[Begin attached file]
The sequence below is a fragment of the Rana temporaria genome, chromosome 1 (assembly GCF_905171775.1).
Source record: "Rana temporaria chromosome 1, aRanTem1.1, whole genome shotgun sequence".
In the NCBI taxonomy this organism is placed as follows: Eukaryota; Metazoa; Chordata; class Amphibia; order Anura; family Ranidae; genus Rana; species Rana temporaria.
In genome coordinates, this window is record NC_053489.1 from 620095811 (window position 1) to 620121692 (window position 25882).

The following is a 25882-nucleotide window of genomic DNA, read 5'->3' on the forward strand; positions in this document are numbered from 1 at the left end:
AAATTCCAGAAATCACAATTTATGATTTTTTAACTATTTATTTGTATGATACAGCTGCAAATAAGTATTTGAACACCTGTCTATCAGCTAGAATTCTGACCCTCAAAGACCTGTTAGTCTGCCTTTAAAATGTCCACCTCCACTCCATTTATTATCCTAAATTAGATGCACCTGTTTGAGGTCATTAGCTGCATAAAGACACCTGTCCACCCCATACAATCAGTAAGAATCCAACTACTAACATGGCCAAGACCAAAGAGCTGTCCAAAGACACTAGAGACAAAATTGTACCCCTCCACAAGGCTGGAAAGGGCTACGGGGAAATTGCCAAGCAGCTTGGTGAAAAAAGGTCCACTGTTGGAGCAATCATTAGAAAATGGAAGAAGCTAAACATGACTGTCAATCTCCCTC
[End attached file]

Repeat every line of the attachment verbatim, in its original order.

The sequence below is a fragment of the Rana temporaria genome, chromosome 1 (assembly GCF_905171775.1).
Source record: "Rana temporaria chromosome 1, aRanTem1.1, whole genome shotgun sequence".
In the NCBI taxonomy this organism is placed as follows: Eukaryota; Metazoa; Chordata; class Amphibia; order Anura; family Ranidae; genus Rana; species Rana temporaria.
In genome coordinates, this window is record NC_053489.1 from 620095811 (window position 1) to 620121692 (window position 25882).

The following is a 25882-nucleotide window of genomic DNA, read 5'->3' on the forward strand; positions in this document are numbered from 1 at the left end:
AAATTCCAGAAATCACAATTTATGATTTTTTAACTATTTATTTGTATGATACAGCTGCAAATAAGTATTTGAACACCTGTCTATCAGCTAGAATTCTGACCCTCAAAGACCTGTTAGTCTGCCTTTAAAATGTCCACCTCCACTCCATTTATTATCCTAAATTAGATGCACCTGTTTGAGGTCATTAGCTGCATAAAGACACCTGTCCACCCCATACAATCAGTAAGAATCCAACTACTAACATGGCCAAGACCAAAGAGCTGTCCAAAGACACTAGAGACAAAATTGTACCCCTCCACAAGGCTGGAAAGGGCTACGGGGAAATTGCCAAGCAGCTTGGTGAAAAAAGGTCCACTGTTGGAGCAATCATTAGAAAATGGAAGAAGCTAAACATGACTGTCAATCTCCCTC